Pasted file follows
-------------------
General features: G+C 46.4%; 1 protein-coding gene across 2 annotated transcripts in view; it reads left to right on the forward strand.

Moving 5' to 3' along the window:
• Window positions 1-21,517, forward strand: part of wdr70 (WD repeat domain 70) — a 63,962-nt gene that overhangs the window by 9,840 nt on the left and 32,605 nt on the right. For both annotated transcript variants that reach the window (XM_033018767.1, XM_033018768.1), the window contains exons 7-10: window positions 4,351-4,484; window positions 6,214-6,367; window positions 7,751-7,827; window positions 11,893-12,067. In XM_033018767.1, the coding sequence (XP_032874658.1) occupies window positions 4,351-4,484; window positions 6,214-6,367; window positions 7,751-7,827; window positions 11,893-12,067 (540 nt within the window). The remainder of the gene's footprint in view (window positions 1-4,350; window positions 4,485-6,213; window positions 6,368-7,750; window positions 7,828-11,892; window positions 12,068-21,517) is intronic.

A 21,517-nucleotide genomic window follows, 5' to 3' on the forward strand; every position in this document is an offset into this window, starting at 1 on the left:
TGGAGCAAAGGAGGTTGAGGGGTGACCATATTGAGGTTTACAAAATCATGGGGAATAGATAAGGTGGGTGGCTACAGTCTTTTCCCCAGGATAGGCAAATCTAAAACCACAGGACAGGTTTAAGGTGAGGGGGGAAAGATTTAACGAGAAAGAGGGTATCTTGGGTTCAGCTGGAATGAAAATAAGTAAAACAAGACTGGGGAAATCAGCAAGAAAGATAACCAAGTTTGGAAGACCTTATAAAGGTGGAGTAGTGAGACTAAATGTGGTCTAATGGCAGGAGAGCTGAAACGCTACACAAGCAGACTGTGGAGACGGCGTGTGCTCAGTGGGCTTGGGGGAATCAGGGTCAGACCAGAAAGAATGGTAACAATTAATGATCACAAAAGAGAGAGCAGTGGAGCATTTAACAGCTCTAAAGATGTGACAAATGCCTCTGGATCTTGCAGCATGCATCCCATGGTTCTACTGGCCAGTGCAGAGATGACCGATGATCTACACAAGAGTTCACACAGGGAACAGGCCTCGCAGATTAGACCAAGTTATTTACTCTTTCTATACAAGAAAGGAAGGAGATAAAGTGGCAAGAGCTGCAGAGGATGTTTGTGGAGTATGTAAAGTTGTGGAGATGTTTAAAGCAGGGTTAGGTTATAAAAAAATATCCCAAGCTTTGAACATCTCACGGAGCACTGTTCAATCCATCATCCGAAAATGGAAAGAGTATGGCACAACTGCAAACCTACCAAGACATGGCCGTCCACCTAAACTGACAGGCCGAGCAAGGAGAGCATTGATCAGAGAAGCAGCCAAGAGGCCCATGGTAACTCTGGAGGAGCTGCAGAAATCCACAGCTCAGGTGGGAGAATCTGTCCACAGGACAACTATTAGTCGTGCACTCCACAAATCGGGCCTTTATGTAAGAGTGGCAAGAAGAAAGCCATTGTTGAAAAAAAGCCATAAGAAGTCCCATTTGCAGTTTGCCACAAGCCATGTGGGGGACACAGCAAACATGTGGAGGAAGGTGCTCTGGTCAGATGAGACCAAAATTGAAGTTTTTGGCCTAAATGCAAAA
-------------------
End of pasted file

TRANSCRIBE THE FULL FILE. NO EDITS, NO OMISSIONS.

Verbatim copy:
General features: G+C 46.4%; 1 protein-coding gene across 2 annotated transcripts in view; it reads left to right on the forward strand.

Moving 5' to 3' along the window:
• Window positions 1-21,517, forward strand: part of wdr70 (WD repeat domain 70) — a 63,962-nt gene that overhangs the window by 9,840 nt on the left and 32,605 nt on the right. For both annotated transcript variants that reach the window (XM_033018767.1, XM_033018768.1), the window contains exons 7-10: window positions 4,351-4,484; window positions 6,214-6,367; window positions 7,751-7,827; window positions 11,893-12,067. In XM_033018767.1, the coding sequence (XP_032874658.1) occupies window positions 4,351-4,484; window positions 6,214-6,367; window positions 7,751-7,827; window positions 11,893-12,067 (540 nt within the window). The remainder of the gene's footprint in view (window positions 1-4,350; window positions 4,485-6,213; window positions 6,368-7,750; window positions 7,828-11,892; window positions 12,068-21,517) is intronic.

A 21,517-nucleotide genomic window follows, 5' to 3' on the forward strand; every position in this document is an offset into this window, starting at 1 on the left:
TGGAGCAAAGGAGGTTGAGGGGTGACCATATTGAGGTTTACAAAATCATGGGGAATAGATAAGGTGGGTGGCTACAGTCTTTTCCCCAGGATAGGCAAATCTAAAACCACAGGACAGGTTTAAGGTGAGGGGGGAAAGATTTAACGAGAAAGAGGGTATCTTGGGTTCAGCTGGAATGAAAATAAGTAAAACAAGACTGGGGAAATCAGCAAGAAAGATAACCAAGTTTGGAAGACCTTATAAAGGTGGAGTAGTGAGACTAAATGTGGTCTAATGGCAGGAGAGCTGAAACGCTACACAAGCAGACTGTGGAGACGGCGTGTGCTCAGTGGGCTTGGGGGAATCAGGGTCAGACCAGAAAGAATGGTAACAATTAATGATCACAAAAGAGAGAGCAGTGGAGCATTTAACAGCTCTAAAGATGTGACAAATGCCTCTGGATCTTGCAGCATGCATCCCATGGTTCTACTGGCCAGTGCAGAGATGACCGATGATCTACACAAGAGTTCACACAGGGAACAGGCCTCGCAGATTAGACCAAGTTATTTACTCTTTCTATACAAGAAAGGAAGGAGATAAAGTGGCAAGAGCTGCAGAGGATGTTTGTGGAGTATGTAAAGTTGTGGAGATGTTTAAAGCAGGGTTAGGTTATAAAAAAATATCCCAAGCTTTGAACATCTCACGGAGCACTGTTCAATCCATCATCCGAAAATGGAAAGAGTATGGCACAACTGCAAACCTACCAAGACATGGCCGTCCACCTAAACTGACAGGCCGAGCAAGGAGAGCATTGATCAGAGAAGCAGCCAAGAGGCCCATGGTAACTCTGGAGGAGCTGCAGAAATCCACAGCTCAGGTGGGAGAATCTGTCCACAGGACAACTATTAGTCGTGCACTCCACAAATCGGGCCTTTATGTAAGAGTGGCAAGAAGAAAGCCATTGTTGAAAAAAAGCCATAAGAAGTCCCATTTGCAGTTTGCCACAAGCCATGTGGGGGACACAGCAAACATGTGGAGGAAGGTGCTCTGGTCAGATGAGACCAAAATTGAAGTTTTTGGCCTAAATGCAAAA